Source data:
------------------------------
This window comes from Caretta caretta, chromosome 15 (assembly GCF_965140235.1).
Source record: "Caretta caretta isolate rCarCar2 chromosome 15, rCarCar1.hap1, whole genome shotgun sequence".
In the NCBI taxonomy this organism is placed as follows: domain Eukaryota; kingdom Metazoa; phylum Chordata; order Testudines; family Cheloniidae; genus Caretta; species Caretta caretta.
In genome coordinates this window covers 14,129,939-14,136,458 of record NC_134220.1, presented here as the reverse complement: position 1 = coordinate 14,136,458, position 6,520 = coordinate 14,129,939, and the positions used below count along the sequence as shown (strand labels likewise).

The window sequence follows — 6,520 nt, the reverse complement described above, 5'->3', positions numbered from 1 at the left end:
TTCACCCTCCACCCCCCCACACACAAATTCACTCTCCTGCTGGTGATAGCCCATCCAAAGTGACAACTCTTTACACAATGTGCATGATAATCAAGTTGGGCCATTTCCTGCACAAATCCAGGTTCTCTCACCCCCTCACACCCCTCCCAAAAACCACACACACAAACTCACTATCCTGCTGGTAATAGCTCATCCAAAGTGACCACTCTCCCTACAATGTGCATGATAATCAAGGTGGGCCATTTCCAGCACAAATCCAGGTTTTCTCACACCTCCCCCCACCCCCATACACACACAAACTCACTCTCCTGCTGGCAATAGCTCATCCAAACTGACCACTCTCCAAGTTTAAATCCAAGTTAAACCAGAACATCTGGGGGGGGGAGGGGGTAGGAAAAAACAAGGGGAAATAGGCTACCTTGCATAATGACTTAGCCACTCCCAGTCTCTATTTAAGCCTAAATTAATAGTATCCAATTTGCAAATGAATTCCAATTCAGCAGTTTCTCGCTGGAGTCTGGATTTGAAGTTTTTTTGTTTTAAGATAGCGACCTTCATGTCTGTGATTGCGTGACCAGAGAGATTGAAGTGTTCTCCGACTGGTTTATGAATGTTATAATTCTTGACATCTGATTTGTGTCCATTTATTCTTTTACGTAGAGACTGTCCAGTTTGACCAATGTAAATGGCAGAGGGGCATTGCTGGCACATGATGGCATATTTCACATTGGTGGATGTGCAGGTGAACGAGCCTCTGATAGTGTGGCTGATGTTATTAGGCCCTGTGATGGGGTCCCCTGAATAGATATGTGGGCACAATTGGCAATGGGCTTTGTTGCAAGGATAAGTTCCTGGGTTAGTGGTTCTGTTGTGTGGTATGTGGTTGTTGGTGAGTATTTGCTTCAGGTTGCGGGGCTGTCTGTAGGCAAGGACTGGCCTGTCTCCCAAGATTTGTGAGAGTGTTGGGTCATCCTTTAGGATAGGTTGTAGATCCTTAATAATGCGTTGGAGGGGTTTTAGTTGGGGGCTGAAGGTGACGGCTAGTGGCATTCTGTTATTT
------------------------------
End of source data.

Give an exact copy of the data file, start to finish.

This window comes from Caretta caretta, chromosome 15 (assembly GCF_965140235.1).
Source record: "Caretta caretta isolate rCarCar2 chromosome 15, rCarCar1.hap1, whole genome shotgun sequence".
In the NCBI taxonomy this organism is placed as follows: domain Eukaryota; kingdom Metazoa; phylum Chordata; order Testudines; family Cheloniidae; genus Caretta; species Caretta caretta.
In genome coordinates this window covers 14,129,939-14,136,458 of record NC_134220.1, presented here as the reverse complement: position 1 = coordinate 14,136,458, position 6,520 = coordinate 14,129,939, and the positions used below count along the sequence as shown (strand labels likewise).

The window sequence follows — 6,520 nt, the reverse complement described above, 5'->3', positions numbered from 1 at the left end:
TTCACCCTCCACCCCCCCACACACAAATTCACTCTCCTGCTGGTGATAGCCCATCCAAAGTGACAACTCTTTACACAATGTGCATGATAATCAAGTTGGGCCATTTCCTGCACAAATCCAGGTTCTCTCACCCCCTCACACCCCTCCCAAAAACCACACACACAAACTCACTATCCTGCTGGTAATAGCTCATCCAAAGTGACCACTCTCCCTACAATGTGCATGATAATCAAGGTGGGCCATTTCCAGCACAAATCCAGGTTTTCTCACACCTCCCCCCACCCCCATACACACACAAACTCACTCTCCTGCTGGCAATAGCTCATCCAAACTGACCACTCTCCAAGTTTAAATCCAAGTTAAACCAGAACATCTGGGGGGGGGAGGGGGTAGGAAAAAACAAGGGGAAATAGGCTACCTTGCATAATGACTTAGCCACTCCCAGTCTCTATTTAAGCCTAAATTAATAGTATCCAATTTGCAAATGAATTCCAATTCAGCAGTTTCTCGCTGGAGTCTGGATTTGAAGTTTTTTTGTTTTAAGATAGCGACCTTCATGTCTGTGATTGCGTGACCAGAGAGATTGAAGTGTTCTCCGACTGGTTTATGAATGTTATAATTCTTGACATCTGATTTGTGTCCATTTATTCTTTTACGTAGAGACTGTCCAGTTTGACCAATGTAAATGGCAGAGGGGCATTGCTGGCACATGATGGCATATTTCACATTGGTGGATGTGCAGGTGAACGAGCCTCTGATAGTGTGGCTGATGTTATTAGGCCCTGTGATGGGGTCCCCTGAATAGATATGTGGGCACAATTGGCAATGGGCTTTGTTGCAAGGATAAGTTCCTGGGTTAGTGGTTCTGTTGTGTGGTATGTGGTTGTTGGTGAGTATTTGCTTCAGGTTGCGGGGCTGTCTGTAGGCAAGGACTGGCCTGTCTCCCAAGATTTGTGAGAGTGTTGGGTCATCCTTTAGGATAGGTTGTAGATCCTTAATAATGCGTTGGAGGGGTTTTAGTTGGGGGCTGAAGGTGACGGCTAGTGGCATTCTGTTATTT